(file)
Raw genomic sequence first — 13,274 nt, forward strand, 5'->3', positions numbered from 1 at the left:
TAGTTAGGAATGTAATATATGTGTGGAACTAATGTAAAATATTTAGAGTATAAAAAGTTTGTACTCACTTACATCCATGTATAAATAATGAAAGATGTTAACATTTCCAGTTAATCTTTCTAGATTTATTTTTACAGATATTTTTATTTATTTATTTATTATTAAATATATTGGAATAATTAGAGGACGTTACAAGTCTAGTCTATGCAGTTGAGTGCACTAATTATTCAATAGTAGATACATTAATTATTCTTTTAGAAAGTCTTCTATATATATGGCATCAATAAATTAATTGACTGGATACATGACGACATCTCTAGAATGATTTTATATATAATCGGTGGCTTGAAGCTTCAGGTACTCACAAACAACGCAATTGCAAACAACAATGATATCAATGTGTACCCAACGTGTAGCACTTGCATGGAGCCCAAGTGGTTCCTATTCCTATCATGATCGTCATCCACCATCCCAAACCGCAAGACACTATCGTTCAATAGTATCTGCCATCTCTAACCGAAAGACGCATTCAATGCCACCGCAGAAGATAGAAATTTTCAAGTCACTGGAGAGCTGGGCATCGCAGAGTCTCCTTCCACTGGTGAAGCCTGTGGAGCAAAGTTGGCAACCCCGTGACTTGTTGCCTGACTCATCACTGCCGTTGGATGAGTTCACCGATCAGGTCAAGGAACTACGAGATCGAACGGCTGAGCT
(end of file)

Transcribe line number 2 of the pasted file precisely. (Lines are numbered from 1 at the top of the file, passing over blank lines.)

TAGTTAGGAATGTAATATATGTGTGGAACTAATGTAAAATATTTAGAGTATAAAAAGTTTGTACTCACTTACATCCATGTATAAATAATGAAAGATGTTAACATTTCCAGTTAATCTTTCTAGATTTATTTTTACAGATATTTTTATTTATTTATTTATTATTAAATATATTGGAATAATTAGAGGACGTTACAAGTCTAGTCTATGCAGTTGAGTGCACTAATTATTCAATAGTAGATACATTAATTATTCTTTTAGAAAGTCTTCTATATATATGGCATCAATAAATTAATTGACTGGATACATGACGACATCTCTAGAATGATTTTATATATAATCGGTGGCTTGAAGCTTCAGGTACTCACAAACAACGCAATTGCAAACAACAATGATATCAATGTGTACCCAACGTGTAGCACTTGCATGGAGCCCAAGTGGTTCCTATTCCTATCATGATCGTCATCCACCATCCCAAACCGCAAGACACTATCGTTCAATAGTATCTGCCATCTCTAACCGAAAGACGCATTCAATGCCACCGCAGAAGATAGAAATTTTCAAGTCACTGGAGAGCTGGGCATCGCAGAGTCTCCTTCCACTGGTGAAGCCTGTGGAGCAAAGTTGGCAACCCCGTGACTTGTTGCCTGACTCATCACTGCCGTTGGATGAGTTCACCGATCAGGTCAAGGAACTACGAGATCGAACGGCTGAGCT